“Oh, God, it’s so hard,” Bono complained to me recently as we began a conversation about Bob Dylan. “It’s like trying to talk about the pyramids. What do you do? You just stand back and . . . gape.” Dylan’s achievements over the past four decades inspire that kind of open-mouthed wonder. There is no type of song he hasn’t written, no style he hasn’t mastered. And there is no artist in popular music that he hasn’t influenced, whether those artists are aware of it or not.
So, on the happy occasion of Bob Dylan’s sixtieth birthday, how do you begin to get a handle on all that he has done? It’s easy to treat Dylan like a museum piece, a remote and abstract monument, as impressive – and lifeless – as the pyramids. What’s harder, strangely, is to keep in mind that he’s still out there doing it. “Me, I’m still on the road, heading for another joint,” he sang a quarter century ago, and that’s still what he’s up to – and doing it as well as he’s ever done it.
If you listen to his first album, Bob Dylan, which was released in 1962 when the singer was twenty, and then listen to Time Out of Mind, his most recent album, which came out in 1997, it’s clear that Dylan has become the person he set out to be. For all its youthful exuberance, Bob Dylan is an album on which a young man is trying to sound old, weathered and wise. He’s emulating folk troubadours like Woody Guthrie and bluesmen like Bukka White – singing their songs and making their tone of world-weary experience his own. From this distance it seems as if he is trying on an identity that he prophetically knew would one day become his own.
That day arrived in the early 1990’s – after he had already been the voice of protest; the Beat poet with that wild, thin mercury sound; the Woodstock family man, and the born-again scourge of God. Through most of the Eighties, Dylan didn’t really seem to know who he was, and the Nineties started off very badly for him. For close to fifteen years, even though he had written some great songs and had made at least one great album (Oh Mercy, from 1989), he had been touring endlessly and lurching from style to style in the studio. He seemed uncomfortable in his own skin – and by Dylan’s standard of skittishness, that’s saying something.
In 1990, he released Under the Red Sky, one of the worst albums of his career. In February of 1991, he accepted a Lifetime Achievement Award at the Grammys. His speech was incomprehensible and his performance of “Masters of War” was terrible. For Dylan fans it was a nightmarish period. A friend of mine said to me, “Dylan has become so bad that I’m beginning to wonder if the good stuff is really as good as I thought it was.” Who can say what the man himself must have been going through?
Then, as if to get back in touch with the deepest sources of his inspiration, Dylan recorded two albums of traditional music: Good as I Been to You (1992) and World Gone Wrong (1993). Most of his first album had consisted of folk and blues songs that Dylan had not written, and Good as I Been to You and World Gone Wrong drank from that same nourishing well. In reconnecting with those traditions, Dylan rediscovered himself. He began singing and playing with greater purpose, and he infused his live performances with new energy. For the first time in a long time, he actually seemed to be enjoying himself.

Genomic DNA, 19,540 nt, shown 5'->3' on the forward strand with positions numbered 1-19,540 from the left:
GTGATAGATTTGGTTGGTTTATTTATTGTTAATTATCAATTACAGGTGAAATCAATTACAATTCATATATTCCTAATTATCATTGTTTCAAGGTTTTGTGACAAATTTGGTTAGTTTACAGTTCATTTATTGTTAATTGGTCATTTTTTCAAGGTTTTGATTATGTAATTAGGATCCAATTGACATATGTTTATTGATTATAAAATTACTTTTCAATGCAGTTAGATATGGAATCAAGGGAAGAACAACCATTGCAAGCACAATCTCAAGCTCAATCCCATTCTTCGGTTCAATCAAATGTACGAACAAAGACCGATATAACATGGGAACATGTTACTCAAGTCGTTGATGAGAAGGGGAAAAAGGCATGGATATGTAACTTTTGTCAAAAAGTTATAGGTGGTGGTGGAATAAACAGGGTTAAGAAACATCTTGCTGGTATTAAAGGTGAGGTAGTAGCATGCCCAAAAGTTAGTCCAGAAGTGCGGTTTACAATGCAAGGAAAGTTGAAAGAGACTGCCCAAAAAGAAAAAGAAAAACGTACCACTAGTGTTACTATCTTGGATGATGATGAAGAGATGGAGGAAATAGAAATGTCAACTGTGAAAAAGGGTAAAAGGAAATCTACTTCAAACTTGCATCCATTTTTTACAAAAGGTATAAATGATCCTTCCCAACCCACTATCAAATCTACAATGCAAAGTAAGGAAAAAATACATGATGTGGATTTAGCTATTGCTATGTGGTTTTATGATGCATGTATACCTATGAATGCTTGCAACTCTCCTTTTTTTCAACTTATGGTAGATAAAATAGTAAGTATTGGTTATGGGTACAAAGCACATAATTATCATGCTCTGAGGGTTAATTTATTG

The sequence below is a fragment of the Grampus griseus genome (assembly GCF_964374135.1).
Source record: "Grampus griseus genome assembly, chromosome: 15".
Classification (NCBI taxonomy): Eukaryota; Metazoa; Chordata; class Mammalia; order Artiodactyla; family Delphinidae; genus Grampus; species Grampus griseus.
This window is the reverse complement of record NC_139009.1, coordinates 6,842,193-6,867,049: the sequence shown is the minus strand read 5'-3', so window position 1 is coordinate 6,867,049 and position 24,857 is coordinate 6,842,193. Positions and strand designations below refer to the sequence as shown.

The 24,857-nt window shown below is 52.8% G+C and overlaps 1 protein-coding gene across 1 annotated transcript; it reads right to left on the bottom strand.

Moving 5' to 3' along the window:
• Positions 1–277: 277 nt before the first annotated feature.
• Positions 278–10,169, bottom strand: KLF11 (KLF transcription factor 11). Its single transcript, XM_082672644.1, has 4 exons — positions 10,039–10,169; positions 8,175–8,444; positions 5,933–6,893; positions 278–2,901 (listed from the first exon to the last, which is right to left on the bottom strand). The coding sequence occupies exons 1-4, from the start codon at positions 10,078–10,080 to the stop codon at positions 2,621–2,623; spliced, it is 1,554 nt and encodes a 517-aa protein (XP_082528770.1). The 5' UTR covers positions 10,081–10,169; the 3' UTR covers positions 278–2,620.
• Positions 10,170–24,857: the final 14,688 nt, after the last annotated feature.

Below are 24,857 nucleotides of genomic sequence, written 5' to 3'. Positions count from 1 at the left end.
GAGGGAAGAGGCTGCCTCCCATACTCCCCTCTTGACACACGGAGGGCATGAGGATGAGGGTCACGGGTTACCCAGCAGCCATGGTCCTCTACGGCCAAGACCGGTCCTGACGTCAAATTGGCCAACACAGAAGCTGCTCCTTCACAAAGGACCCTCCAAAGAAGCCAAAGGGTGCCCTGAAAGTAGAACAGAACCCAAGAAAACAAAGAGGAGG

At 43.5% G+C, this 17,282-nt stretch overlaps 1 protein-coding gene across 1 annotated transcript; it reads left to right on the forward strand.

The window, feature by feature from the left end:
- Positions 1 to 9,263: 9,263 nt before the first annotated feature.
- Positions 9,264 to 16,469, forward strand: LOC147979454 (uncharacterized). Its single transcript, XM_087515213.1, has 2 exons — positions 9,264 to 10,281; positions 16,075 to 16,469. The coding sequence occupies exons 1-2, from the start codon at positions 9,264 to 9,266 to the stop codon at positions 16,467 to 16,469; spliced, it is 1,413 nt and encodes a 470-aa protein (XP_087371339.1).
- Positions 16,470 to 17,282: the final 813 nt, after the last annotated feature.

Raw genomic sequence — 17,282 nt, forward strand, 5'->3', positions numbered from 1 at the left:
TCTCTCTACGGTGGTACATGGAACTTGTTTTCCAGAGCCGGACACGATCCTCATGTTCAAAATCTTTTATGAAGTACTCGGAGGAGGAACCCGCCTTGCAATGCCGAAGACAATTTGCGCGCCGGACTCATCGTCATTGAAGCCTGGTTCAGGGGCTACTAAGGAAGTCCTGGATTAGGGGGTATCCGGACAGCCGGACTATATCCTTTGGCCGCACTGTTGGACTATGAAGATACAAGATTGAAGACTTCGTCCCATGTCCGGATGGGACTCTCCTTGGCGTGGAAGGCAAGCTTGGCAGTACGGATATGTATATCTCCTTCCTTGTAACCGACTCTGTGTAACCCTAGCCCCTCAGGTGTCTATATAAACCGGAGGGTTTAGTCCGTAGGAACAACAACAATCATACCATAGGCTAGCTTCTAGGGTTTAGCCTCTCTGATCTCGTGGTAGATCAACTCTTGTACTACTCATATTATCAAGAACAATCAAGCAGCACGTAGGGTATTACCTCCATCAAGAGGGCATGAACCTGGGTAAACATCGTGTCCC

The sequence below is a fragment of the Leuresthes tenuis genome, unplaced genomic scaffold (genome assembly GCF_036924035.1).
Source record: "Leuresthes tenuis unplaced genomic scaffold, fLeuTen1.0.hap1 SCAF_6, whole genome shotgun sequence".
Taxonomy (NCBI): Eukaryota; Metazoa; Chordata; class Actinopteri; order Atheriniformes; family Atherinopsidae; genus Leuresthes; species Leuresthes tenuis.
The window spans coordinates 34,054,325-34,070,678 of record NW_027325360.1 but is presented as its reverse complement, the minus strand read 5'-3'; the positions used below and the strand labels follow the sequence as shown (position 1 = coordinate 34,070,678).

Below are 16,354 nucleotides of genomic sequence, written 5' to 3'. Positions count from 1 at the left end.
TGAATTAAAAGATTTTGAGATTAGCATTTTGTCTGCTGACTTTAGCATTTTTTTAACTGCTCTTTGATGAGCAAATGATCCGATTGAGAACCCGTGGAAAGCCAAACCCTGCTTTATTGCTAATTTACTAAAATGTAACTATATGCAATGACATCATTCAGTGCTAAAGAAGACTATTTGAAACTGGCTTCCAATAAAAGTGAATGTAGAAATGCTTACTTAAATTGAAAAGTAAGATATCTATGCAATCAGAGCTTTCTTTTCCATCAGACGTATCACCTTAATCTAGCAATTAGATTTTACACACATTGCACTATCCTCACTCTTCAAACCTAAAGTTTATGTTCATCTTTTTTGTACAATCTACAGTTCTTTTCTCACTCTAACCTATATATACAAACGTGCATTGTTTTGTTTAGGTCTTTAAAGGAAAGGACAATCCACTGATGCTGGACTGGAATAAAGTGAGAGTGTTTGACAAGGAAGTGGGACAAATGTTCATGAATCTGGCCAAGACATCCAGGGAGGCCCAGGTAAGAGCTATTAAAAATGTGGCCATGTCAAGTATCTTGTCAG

Then, in 1997, came Time Out of Mind, a certifiable Dylan masterpiece. The album is death-haunted and otherworldly, but on it Dylan stares mortality down with all the conviction – and, at times, humor – he can muster. He is an old man longing to be young again, but he’s under no illusions about what lies ahead. The cold hand of time has granted him wisdom along with his years and experience. He realizes now that everyone is walking down the same path to the same inevitable end, and the shared humanity of that knowledge pulses through the album.
Dylan closed his first album with Blind Lemon Jefferson’s “See That My Grave Is Kept Clean.” His performance is impassioned, but only now does he understand what that “one kind favor I ask of you,” as the song puts its, genuinely means. It means will you think about me and care about me after I am gone. It’s a wish that is not at all abstract to him now.
Not that he needs to worry. People will care about Dylan songs as long as anyone cares about music. Is there any point in rehearsing the astonishing body of work this man has produced? It’s an accomplishment that is Shakespearian in its breadth and depth, not to mention its sheer quality. That he is still creating work that ranks among his best is virtually miraculous.
Best of all, Dylan is still a mystery. His influence is everywhere, he performs 100 shows a year, but he is hidden in plain sight, ultimately unknowable. In an age in which performers are nauseatingly overexposed and audiences grow bored with them after one album, Dylan has eluded our comprehension for forty years. Books have been written and documentaries have been made, but Dylan himself continues to fascinate, confound and delight.
“Nothing is revealed” is the moral of Dylan’s “The Ballad of Frankie Lee and Judas Priest.” (And you thought Dylan didn’t influence heavy metal – where do you think that band got its name?) That song came out in 1968, and that line is no less true now. It’s why Dylan is the very definition of an artist: He gives everything in his work, and the meanings and interpretations proliferate. But gives nothing away.
I’d say, “May you stay forever young,” Bob, but, of course, you said it first. Still, as on so many occasions, only your words will do. So I’ll offer these, which give some sense of what your songs have meant to so many millions: “Every one of them words rang true/And glowed like burning coal/Pouring off of every page/Like it was written in my soul, from me to you.” May your words continue to burn, generating, as they always have, both light and heat for everyone who listens.